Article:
A congressional probe of Rep. Michele Bachmann's 2012 presidential campaign on Tuesday was formally forwarded to the House Ethics Committee, the Star Tribune reports.
The independent Office of Congressional Ethics investigated alleged improprieties of the Minnesota Republican's campaign and found "substantial reason to believe a violation may have occurred," warranting a review by the House Ethics Committee, the newspaper reported.
The panel is believed to have been examining potential campaign finance violations by the congresswoman's former campaign, as well as allegations that she brought along campaign staffers on a book tour for her book, “Core of Conviction,” a political memoir, the Star Tribune reports. A lawyer for the Bachmann campaign said he was confident the House panel would dismiss all allegations, the newspaper reports.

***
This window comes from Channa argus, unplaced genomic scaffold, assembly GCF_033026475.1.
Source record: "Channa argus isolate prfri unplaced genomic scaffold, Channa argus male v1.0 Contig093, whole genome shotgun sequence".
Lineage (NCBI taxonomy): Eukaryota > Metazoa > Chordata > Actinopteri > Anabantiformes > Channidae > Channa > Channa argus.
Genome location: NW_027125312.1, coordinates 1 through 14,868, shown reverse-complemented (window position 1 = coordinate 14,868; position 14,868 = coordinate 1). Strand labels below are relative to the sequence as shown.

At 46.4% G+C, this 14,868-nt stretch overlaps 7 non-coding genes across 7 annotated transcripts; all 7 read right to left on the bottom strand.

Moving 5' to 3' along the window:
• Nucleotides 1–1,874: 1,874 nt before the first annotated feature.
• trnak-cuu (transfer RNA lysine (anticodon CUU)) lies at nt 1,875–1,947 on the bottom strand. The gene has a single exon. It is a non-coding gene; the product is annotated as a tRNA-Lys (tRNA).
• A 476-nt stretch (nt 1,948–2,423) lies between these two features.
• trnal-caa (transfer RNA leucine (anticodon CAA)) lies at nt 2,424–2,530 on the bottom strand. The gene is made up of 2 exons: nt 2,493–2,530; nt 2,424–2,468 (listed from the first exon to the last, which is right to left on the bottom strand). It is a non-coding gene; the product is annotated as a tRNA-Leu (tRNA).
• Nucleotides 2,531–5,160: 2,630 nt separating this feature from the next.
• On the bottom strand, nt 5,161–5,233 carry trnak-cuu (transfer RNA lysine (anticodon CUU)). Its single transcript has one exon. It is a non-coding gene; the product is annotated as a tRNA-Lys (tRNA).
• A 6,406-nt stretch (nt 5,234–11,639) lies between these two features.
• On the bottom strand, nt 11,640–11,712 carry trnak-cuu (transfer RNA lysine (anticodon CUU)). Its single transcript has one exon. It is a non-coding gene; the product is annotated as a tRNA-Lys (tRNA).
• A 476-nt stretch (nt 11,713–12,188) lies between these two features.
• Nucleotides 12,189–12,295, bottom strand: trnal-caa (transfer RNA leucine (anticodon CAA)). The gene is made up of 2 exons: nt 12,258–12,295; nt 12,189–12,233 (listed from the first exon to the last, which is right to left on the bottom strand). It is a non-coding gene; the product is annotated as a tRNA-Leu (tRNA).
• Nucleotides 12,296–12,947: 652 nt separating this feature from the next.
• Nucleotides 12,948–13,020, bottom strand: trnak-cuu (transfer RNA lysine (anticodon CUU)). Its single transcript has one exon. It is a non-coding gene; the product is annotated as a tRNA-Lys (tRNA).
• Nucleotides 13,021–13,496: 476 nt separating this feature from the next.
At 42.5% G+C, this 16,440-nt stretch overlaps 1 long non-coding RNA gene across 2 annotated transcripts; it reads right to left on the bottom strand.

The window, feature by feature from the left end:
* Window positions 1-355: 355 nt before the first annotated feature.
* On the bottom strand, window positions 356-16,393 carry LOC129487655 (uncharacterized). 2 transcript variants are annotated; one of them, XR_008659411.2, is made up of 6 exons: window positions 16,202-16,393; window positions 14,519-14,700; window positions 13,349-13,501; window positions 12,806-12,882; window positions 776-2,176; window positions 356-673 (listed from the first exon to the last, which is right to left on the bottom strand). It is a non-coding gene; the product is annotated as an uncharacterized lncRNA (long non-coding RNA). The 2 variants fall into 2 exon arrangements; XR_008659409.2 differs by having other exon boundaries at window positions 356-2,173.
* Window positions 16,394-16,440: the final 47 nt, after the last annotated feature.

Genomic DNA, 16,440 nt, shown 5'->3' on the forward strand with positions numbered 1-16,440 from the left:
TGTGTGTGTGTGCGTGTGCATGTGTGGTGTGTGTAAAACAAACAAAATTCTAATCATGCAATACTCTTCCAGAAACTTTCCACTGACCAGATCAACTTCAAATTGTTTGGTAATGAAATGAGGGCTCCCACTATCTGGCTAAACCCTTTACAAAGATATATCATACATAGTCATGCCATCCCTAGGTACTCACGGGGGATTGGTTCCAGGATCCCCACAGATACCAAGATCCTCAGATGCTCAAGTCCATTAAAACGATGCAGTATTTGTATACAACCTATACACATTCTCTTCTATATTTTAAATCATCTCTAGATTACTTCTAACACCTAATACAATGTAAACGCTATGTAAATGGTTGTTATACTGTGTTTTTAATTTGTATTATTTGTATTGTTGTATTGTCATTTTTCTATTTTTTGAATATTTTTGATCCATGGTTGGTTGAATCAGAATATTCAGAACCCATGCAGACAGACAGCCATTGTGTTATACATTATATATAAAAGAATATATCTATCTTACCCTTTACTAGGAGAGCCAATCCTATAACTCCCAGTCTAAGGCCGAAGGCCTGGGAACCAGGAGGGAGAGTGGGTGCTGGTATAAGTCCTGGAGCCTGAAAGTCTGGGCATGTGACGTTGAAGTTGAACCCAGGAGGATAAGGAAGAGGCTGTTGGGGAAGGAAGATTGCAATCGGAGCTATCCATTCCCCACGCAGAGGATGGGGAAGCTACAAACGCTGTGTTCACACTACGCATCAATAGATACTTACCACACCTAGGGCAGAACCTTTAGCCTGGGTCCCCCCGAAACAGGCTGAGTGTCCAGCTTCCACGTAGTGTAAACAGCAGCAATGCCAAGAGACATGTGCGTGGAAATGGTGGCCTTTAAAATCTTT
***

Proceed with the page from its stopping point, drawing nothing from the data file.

Bachmann denies she did anything wrong. USA Today reported that in the last three months, the lawmaker's presidential, congressional and leadership campaign committees spent more than $185,000 on Washington lawyers – a huge spike compared to an average quarter – as she sought to fend off ethics-breach allegations.
Bachmann in May announced she will not seek re-election to a fifth term in Congress, although she stressed that the decision had nothing to do with ethics inquiries. She later said she plans to remain active in public forums.
Bachmann has been in headlines for other stories this week. One of her aides was charged with theft, accused of stealing money from her office.
Meanwhile, Bachmann raised eyebrows this week by suggesting that Congress needed to "spank" President Obama, and "pinch his ears back."